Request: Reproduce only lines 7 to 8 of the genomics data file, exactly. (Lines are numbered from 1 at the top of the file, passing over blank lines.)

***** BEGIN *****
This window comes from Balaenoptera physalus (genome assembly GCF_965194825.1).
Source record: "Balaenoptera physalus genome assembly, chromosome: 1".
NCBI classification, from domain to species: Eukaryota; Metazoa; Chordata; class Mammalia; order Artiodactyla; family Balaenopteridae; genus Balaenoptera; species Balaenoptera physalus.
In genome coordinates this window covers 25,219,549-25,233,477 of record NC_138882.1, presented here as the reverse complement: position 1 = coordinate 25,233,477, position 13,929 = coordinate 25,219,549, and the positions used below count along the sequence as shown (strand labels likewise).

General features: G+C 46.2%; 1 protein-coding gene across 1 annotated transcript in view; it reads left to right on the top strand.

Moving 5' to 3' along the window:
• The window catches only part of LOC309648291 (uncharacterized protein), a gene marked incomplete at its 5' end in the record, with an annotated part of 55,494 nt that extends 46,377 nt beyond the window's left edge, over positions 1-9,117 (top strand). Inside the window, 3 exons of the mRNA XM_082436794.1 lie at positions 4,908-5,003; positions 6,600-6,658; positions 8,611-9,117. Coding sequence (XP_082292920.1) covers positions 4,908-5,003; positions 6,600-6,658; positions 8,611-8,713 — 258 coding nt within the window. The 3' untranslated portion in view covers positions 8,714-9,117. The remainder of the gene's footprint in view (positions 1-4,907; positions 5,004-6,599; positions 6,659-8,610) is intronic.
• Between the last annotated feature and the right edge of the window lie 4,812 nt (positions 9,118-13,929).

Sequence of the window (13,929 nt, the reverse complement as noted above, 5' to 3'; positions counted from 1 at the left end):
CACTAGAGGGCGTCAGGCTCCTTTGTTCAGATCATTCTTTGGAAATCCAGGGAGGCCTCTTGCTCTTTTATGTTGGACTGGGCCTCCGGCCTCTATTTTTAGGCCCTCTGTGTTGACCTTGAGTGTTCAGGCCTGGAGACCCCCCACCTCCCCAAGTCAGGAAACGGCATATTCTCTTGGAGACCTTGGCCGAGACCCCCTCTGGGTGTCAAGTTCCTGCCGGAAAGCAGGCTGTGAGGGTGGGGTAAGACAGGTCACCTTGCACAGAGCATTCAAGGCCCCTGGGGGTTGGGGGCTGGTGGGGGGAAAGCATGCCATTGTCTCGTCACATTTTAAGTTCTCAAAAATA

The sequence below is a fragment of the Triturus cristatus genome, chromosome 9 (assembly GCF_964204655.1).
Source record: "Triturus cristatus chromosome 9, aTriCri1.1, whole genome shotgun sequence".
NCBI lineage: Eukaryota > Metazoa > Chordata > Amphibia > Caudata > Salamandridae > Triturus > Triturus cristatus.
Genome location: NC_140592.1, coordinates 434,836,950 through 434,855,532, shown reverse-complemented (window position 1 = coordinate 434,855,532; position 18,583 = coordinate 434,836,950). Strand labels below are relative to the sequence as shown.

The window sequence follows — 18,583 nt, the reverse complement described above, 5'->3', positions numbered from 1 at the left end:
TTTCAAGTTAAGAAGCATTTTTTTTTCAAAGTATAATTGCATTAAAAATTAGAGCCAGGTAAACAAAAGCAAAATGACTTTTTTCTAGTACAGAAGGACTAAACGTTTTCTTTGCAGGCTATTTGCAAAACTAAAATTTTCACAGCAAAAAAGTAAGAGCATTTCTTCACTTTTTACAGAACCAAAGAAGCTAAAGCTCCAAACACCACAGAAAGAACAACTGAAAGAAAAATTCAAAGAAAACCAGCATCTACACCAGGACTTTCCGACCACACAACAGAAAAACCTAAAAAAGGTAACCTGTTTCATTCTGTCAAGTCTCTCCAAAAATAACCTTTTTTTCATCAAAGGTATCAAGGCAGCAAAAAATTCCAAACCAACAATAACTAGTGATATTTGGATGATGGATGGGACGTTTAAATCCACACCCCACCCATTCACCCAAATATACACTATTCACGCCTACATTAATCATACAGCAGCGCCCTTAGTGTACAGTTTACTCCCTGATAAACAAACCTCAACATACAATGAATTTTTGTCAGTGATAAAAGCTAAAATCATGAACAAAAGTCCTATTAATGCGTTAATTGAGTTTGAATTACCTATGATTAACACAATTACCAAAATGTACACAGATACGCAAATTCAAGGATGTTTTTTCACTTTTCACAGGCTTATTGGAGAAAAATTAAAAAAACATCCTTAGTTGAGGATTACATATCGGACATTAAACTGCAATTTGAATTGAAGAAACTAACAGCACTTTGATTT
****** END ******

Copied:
• The window catches only part of LOC309648291 (uncharacterized protein), a gene marked incomplete at its 5' end in the record, with an annotated part of 55,494 nt that extends 46,377 nt beyond the window's left edge, over positions 1-9,117 (top strand). Inside the window, 3 exons of the mRNA XM_082436794.1 lie at positions 4,908-5,003; positions 6,600-6,658; positions 8,611-9,117. Coding sequence (XP_082292920.1) covers positions 4,908-5,003; positions 6,600-6,658; positions 8,611-8,713 — 258 coding nt within the window. The 3' untranslated portion in view covers positions 8,714-9,117. The remainder of the gene's footprint in view (positions 1-4,907; positions 5,004-6,599; positions 6,659-8,610) is intronic.
• Between the last annotated feature and the right edge of the window lie 4,812 nt (positions 9,118-13,929).